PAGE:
OxyContin is the brand name for oxycodone, a prescription opioid used to treat moderate-to-severe pain. OxyContin is notorious for being one of the prescription painkillers to kick-start what would become the current opioid crisis that continues to take its toll on the United States.
Today, OxyContin is still prescribed, but its use is heavily restricted, and it has long been considered a gateway drug to stronger, more dangerous substances.
Despite all of the widely known dangers associated with OxyContin abuse, many people still find themselves slipping into substance abuse behaviors, often without even realizing it. Because it is a prescription medication, some will continue to have the perception that it is “safer” to misuse than illicit opioids like heroin.
OxyContin works in the same manner as essentially all opioids, slowing down activity in the central nervous system to prevent nerve impulses that carry feelings of pain and stress from reaching the brain.
This is a process that is already being carried out by natural opioids produced by the body to regulate pain. What OxyContin does is mimic these opioids so it can bind with what’s known as opioid receptors.
It then activates these receptors over and over, stimulating them to the point of overproduction and flooding the brain and nervous system with opioids. This is how OxyContin provides much more potent feelings of pain relief and sedation than the body ever could on its own.
OxyContin also affects a brain chemical called dopamine, which plays a role in key brain functions like emotion, cognition, and how the brain processes motivation and reward. OxyContin causes a significant spike in the brain’s dopamine levels, creating feelings of pleasure and euphoria, which is what gets people “high.”
It’s also what gets people addicted to OxyContin as repeated use rewires the brain’s reward system. This causes the brain to associate using OxyContin as an activity that gets rewarded with feel-good dopamine, and this, in turn, creates the cycle of dependence and addiction.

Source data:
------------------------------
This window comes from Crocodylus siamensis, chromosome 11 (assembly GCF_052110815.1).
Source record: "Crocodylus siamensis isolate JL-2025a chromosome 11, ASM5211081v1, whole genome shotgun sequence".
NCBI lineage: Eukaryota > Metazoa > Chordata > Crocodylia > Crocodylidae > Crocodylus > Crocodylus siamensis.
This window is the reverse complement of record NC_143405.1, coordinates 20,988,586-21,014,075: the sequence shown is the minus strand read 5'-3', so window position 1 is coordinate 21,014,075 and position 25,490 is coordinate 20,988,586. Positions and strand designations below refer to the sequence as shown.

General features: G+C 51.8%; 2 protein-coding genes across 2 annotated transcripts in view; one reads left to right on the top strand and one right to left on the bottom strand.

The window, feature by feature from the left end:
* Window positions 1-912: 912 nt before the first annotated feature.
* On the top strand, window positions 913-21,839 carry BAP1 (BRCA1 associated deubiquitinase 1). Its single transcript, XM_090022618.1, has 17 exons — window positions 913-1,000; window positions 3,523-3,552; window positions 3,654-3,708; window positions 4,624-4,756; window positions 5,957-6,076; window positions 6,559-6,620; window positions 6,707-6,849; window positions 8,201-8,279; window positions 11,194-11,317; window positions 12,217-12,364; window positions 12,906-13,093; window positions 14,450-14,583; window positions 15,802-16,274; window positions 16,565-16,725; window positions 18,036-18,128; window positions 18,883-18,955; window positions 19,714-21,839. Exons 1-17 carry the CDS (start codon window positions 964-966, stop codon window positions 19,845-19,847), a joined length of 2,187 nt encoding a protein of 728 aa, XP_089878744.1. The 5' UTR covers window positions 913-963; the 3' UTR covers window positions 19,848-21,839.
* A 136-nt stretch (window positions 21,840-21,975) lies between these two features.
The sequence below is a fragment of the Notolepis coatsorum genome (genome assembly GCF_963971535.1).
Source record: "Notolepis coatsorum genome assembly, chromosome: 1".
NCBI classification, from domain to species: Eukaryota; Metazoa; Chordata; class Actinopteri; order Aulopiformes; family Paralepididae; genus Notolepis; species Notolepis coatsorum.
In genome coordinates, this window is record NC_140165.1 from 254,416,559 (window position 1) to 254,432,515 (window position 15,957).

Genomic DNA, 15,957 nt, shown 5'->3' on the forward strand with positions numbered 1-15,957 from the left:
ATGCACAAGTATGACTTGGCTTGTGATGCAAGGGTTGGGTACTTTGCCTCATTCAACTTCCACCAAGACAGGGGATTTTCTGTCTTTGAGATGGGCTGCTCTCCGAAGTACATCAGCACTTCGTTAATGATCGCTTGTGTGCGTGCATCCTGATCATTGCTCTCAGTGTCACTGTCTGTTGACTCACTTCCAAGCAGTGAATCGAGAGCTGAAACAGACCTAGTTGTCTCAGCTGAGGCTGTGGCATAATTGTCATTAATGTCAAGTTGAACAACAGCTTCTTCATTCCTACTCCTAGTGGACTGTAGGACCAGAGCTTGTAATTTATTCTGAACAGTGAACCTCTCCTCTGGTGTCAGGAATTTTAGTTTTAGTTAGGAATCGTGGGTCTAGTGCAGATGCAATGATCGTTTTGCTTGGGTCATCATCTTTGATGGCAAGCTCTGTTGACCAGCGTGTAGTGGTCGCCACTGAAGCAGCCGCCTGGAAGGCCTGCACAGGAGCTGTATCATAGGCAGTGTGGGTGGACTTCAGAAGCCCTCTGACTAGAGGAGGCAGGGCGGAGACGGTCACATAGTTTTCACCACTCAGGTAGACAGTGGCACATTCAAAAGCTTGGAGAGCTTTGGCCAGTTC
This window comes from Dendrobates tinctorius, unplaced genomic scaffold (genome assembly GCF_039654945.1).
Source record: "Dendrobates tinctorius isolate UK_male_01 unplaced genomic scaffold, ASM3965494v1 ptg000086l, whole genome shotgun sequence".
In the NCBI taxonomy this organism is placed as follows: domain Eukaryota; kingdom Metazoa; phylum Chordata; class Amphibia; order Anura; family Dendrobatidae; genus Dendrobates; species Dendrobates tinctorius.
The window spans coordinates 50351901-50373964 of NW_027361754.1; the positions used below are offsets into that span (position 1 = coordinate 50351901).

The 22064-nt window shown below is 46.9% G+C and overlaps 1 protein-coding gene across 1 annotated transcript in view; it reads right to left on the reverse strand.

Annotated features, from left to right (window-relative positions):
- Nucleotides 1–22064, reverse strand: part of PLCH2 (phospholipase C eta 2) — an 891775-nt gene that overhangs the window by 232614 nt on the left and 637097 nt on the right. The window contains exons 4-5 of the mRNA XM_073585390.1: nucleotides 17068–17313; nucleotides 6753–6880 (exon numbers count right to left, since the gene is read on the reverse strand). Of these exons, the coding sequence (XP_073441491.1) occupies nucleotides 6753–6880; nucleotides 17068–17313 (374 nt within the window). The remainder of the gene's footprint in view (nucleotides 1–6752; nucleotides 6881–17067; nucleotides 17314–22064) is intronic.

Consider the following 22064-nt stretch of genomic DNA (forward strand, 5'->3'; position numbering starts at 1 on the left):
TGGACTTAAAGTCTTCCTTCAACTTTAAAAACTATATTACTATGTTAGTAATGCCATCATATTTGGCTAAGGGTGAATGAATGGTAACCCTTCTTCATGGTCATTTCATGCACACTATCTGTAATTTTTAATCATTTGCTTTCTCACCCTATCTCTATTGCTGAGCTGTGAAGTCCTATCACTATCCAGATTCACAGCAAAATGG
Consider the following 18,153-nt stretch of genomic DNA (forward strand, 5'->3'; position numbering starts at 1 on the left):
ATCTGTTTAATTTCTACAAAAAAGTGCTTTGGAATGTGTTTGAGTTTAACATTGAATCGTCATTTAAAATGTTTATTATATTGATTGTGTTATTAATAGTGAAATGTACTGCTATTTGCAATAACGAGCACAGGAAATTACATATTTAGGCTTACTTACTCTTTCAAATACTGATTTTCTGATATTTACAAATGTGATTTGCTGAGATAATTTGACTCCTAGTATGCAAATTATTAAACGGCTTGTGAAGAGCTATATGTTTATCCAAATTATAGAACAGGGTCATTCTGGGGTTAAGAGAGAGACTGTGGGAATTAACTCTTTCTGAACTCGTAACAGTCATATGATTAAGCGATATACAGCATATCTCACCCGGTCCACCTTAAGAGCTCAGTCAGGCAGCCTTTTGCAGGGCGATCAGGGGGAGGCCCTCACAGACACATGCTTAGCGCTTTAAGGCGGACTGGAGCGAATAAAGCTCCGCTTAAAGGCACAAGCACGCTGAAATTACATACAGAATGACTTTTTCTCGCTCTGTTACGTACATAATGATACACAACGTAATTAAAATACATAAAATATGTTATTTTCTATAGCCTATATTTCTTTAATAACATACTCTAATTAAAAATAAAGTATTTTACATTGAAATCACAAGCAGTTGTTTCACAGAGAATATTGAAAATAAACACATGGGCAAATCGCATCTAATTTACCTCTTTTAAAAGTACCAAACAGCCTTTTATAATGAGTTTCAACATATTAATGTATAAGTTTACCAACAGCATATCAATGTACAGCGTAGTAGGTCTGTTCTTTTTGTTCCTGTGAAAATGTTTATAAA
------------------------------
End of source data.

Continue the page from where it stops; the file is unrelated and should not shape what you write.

While at first, someone might be under the impression that the signs of OxyContin addiction are easy to spot, especially when thinking of all the potential red flags and abnormal behaviors at once. However, when someone is engaging in substance abuse, they are not exhibiting all of the signs all the time, even as they are progressing toward addiction.
In the moment, it can, unfortunately, be all-too-easy to dismiss isolated signs of OxyContin abuse, even if you are the one who is abusing it. Often, it is only after the negative impact of someone’s OxyContin addiction has become too obvious to miss that the pattern of abuse becomes apparent.Catching an OxyContin addiction before it has the chance to fully develop can help ensure that the person in question gets the treatment they need before they become severely addicted or accidentally overdose. The physical and mental side effects commonly associated with long-term OxyContin abuse can serve as clues to a growing problem, including:
The divide between substance abuse and addiction is based on control. When someone is abusing OxyContin, they still maintain some ability to control how often and how much they use. When someone has become addicted to OxyContin, however, they will use compulsively and obsessively, with no level of control.
Because of this, using OxyContin becomes the main priority in their life and the driving force behind nearly all of their actions, no matter the consequences, including job loss, legal problems, deteriorating relationships, and worse. Other signs of OxyContin addiction, as well as substance use disorders, in general, include:
If you have recognized these signs in your own behavior or observed them in the actions of someone you care about, do not wait to get help from a professional addiction treatment center. The longer you wait to seek treatment, the greater the risk of a potentially fatal overdose.